If face to face meetings are out of range, the regular skype calls are the best answer to develop top-notch designs projects. Not only are they less time consuming than emailing, but face to face discussions (even remote) rule the world! Thanks to them you can avoid misinterpretations of messages sent by e-mail or via Slack. What’s more about writing…nobody loves to read a long text with a “lot of wisdom” and snooty sentences. Do not get me wrong, obviously e-mailing is necessary in order to have the main issues written in black and white. Apart from this, we have to remember that one graphical communication can convey better an idea than words. People are visual learners and we are designers. General fact is that drawing comes to us much easier than writing. So do it simple! Visualise what you want to discuss and just discuss it! And remember that it’s not showtime, you do not need to make art! Just focus on effective communication as presented below.
Quick wireframes correction and changes
IV- Team’s work makes dreams come true.
Sharing your passion with your client should sound a little bit better than educating them about design rules. It will give you more meaning to your explanatory sessions, and let’s not lie to ourselves: design is awesome! Try to involve your clients in the design process. Be open for their feedback - even if they are unpredictable, sometimes irrelevant and even hurtful. Encourage your client to take a part in discussions with you and the rest of the team. Remember that you have similar goals. They might also have access to material that will make your design better (end user’s surveys, market studies etc..). By giving responsible tasks to your clients you boost their involvement in a project. It will then be harder for them to criticize your/their work. Moreover, it gives a more rewarding experience to the clients. They will feel more part of the process, hence the end product will be their baby too.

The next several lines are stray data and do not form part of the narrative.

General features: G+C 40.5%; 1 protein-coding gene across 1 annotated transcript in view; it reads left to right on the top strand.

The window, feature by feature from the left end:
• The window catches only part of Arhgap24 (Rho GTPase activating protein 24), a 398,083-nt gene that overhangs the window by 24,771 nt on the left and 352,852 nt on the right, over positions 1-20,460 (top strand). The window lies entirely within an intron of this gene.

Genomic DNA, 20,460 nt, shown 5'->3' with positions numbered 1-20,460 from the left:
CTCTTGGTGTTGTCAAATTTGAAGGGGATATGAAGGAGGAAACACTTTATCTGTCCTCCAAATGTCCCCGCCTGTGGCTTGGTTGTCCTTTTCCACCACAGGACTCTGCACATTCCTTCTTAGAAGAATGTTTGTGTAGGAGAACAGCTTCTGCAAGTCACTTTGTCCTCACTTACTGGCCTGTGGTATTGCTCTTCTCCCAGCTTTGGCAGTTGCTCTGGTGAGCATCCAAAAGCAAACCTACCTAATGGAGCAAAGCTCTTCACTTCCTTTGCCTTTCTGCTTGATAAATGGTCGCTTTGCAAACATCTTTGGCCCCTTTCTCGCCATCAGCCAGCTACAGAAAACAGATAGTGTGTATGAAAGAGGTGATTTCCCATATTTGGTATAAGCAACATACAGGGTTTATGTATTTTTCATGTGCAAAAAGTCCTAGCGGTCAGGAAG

Working during a Skype call on shared Google Slides to discuss the one application flows.
Often, our customers have more opportunities to conduct important duties for a project. That happened when we needed to carry out user-testing observation in Ghana. An employee of the company we worked for was currently in the country and surveyed the end-users for us. I asked him to conduct observations for me - how users handle our application and to then report to me. I prepared a special presentation for him where I explained how to perform the task. He did a really great job and the results of his work were really helpful for the application we were designing.
Remote collaboration is not easy for sure, but it's something that is only starting to boom and we should all find good practice to make it smoother. But such problematic are what designers love most. One more challenge to tackle and experience to improve at. What is your experience of remote collaboration? What are your solutions to make it smoother? Let us know and share your knowledge.
- Magda RydigerUI Designer